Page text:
The University of New Hampshire (UNH) Student Senate, aided by members of UNH administration, led a discussion on internal Title IX reform and confirmed Devon Guyer as their interim speaker on Sunday, March 1. The Senate’s actions come as it strives to institute reform and a new path forward following investigations into accusations of political and sexual misconduct and harassment against multiple former and current members by its former speaker and parliamentarian. 

The Senate’s second gathering since the end of last semester, held at 6 p.m. in Murkland 115, suspended parliamentary procedures as it invited Senior Vice Provost and Dean of Students John T. Kirkpatrick and University System of New Hampshire (USNH) Special Counsel Tracy Birmingham to talk about the basics and intricacies of Title IX, and how it stands to play a major role in ethical reform. The meeting’s urgency stemmed from a report, released in a modified form by UNH administration in January, that alleged such things as “hostility and antagonism” between senators and senior members of the body, a “hostile climate toward women senators and officers” described by multiple members as a “boys club,” and selective “grooming” by Senate leaders of some members at the expense of others. 

As the report was being released earlier this semester, both former Student Senate Speaker Nicholas LaCourse and former Parliamentarian and Deputy Speaker David Cerullo resigned from their positions; according to The New Hampshire on Feb. 13, it remains unclear whether their resignations are related to the university’s ongoing investigations into the body.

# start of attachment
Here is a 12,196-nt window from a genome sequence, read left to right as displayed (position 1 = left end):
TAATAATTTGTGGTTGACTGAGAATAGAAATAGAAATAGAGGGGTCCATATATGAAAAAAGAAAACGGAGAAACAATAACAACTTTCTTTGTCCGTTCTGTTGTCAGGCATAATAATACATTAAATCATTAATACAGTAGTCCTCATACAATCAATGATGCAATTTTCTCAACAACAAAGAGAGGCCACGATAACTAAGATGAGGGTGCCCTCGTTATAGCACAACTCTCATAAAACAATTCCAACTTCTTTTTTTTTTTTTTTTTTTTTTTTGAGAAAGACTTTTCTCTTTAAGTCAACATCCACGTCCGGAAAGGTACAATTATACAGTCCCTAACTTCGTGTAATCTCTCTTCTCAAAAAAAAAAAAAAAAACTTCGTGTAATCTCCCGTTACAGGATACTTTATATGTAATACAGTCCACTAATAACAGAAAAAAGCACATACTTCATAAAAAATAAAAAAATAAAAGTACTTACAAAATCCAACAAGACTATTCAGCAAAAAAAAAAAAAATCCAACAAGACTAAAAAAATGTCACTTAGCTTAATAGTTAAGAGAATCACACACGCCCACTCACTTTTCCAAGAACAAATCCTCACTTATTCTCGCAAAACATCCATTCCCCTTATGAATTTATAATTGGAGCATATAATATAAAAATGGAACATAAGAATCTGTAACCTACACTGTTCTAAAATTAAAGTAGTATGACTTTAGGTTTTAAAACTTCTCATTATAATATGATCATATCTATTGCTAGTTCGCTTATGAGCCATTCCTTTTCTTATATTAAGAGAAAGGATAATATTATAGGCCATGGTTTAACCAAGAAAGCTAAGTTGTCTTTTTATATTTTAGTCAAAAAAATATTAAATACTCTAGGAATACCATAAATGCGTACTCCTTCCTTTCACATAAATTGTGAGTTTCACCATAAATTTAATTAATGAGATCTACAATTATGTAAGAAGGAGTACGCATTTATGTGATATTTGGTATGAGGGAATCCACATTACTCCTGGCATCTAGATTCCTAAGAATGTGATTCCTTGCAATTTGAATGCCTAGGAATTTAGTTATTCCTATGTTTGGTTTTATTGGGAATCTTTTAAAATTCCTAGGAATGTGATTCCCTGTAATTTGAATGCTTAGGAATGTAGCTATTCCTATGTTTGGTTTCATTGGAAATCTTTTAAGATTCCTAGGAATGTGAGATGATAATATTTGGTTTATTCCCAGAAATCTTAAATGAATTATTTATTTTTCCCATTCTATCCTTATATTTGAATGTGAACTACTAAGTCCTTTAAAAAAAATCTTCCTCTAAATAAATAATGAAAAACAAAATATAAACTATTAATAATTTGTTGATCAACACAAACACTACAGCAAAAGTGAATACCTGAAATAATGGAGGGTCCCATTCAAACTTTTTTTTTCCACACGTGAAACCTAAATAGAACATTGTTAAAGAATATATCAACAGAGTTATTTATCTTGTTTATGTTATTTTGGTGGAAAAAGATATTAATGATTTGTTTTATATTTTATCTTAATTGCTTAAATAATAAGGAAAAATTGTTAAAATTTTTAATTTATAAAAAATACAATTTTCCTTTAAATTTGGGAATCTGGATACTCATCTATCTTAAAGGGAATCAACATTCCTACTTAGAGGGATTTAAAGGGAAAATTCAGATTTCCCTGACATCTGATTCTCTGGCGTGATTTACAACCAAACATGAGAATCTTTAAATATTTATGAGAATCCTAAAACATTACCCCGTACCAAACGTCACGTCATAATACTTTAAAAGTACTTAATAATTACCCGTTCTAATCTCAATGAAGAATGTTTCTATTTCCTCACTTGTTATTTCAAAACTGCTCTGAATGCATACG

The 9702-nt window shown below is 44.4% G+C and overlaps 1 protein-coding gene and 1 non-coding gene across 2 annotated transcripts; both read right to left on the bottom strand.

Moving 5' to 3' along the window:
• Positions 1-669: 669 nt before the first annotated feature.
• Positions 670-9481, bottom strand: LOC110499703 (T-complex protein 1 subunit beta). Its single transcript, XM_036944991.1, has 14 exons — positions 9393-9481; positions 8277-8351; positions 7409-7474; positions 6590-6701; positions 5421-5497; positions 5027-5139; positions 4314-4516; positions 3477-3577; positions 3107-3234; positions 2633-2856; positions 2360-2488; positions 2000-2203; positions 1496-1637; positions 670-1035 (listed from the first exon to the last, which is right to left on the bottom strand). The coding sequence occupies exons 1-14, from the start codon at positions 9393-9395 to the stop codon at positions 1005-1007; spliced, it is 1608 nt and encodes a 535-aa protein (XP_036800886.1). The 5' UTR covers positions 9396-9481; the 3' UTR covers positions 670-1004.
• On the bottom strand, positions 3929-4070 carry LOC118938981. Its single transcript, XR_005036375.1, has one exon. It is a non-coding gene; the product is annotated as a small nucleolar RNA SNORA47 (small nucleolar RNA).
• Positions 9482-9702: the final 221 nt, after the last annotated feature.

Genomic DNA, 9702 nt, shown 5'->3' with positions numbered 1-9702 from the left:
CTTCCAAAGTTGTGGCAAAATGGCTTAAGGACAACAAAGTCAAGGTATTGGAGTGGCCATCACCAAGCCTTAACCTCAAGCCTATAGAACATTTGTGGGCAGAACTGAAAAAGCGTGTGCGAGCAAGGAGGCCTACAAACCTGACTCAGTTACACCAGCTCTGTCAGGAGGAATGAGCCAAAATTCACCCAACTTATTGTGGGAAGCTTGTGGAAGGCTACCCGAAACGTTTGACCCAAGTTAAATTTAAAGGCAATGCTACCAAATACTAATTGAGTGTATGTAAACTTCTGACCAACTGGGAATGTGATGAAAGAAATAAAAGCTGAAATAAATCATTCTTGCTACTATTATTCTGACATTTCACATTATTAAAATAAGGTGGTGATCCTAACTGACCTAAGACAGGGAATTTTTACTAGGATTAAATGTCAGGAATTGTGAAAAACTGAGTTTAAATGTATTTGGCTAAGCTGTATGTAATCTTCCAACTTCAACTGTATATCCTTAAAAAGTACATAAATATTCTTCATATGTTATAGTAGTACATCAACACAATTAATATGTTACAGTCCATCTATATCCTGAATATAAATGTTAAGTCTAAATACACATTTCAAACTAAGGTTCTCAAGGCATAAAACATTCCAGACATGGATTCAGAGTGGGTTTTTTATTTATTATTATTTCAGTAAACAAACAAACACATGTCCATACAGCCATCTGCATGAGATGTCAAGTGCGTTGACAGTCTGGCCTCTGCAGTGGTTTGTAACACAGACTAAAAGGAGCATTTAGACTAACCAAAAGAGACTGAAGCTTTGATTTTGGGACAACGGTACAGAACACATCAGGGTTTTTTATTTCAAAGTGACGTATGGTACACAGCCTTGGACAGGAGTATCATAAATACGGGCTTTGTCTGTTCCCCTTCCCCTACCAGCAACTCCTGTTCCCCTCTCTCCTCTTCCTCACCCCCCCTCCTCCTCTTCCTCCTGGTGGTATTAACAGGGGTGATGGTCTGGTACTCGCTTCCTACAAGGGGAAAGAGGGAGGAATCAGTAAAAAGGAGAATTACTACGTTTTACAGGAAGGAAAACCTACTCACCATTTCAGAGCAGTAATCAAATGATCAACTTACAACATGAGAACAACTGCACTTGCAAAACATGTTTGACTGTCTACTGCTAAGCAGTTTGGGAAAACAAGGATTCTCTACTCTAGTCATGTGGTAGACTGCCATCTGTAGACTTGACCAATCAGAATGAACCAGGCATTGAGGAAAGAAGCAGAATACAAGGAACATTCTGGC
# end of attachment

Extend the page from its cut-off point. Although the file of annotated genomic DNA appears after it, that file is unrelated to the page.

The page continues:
“Unfortunately, the weight of the evidence led to the conclusion that adherence to Senate ‘tradition’ too often results in current Senators deciding to leave the body and abandon their own visions for how to meet the needs of current students,” the January report stated. “The Office of Affirmative Action and Equity and the Dean will charge the Senate itself to examine its by-laws with the help of a panel of outside experts, to devise ways of recruiting, training and selecting future leaders that honors 21st century norms of gender equality, human dignity and fairness, while preserving the Senate’s role as an independent voice for UNH student interests.” 

During the body’s hour-long guest speaker segment, Kirkpatrick urged for internal reform based around Title IX, a federal civil rights law that prohibits gender discrimination in educational settings, would be an ideal solution to achieving the report’s “21st century norms.” The dean took time early on to recite the entire statement to the body, which reads as follows: 

“No person in the United States shall, on the basis of sex, be excluded from participation in, be denied the benefits of, or be subject to discrimination under any educational program or activity receiving federal financial assistance.” 

According to Kirkpatrick, Title IX has expanded since its inception to cover a “broader application” regarding sexual discrimination, assault and harassment when it was extended by the passage of the Civil Rights Restoration Act in 1988 to include any educational institution receiving federal funding, whether directly or indirectly.  

“It’s not a choice, it’s not a negotiation; they must,” he said. “…in this country, it’s an effort to create an even playing field, and that must apply for men and women both equally, so it’s true of anything that happens at the University; of there is any inequitable treatment by a gender at this institution, then we’ve run afoul with Title IX.”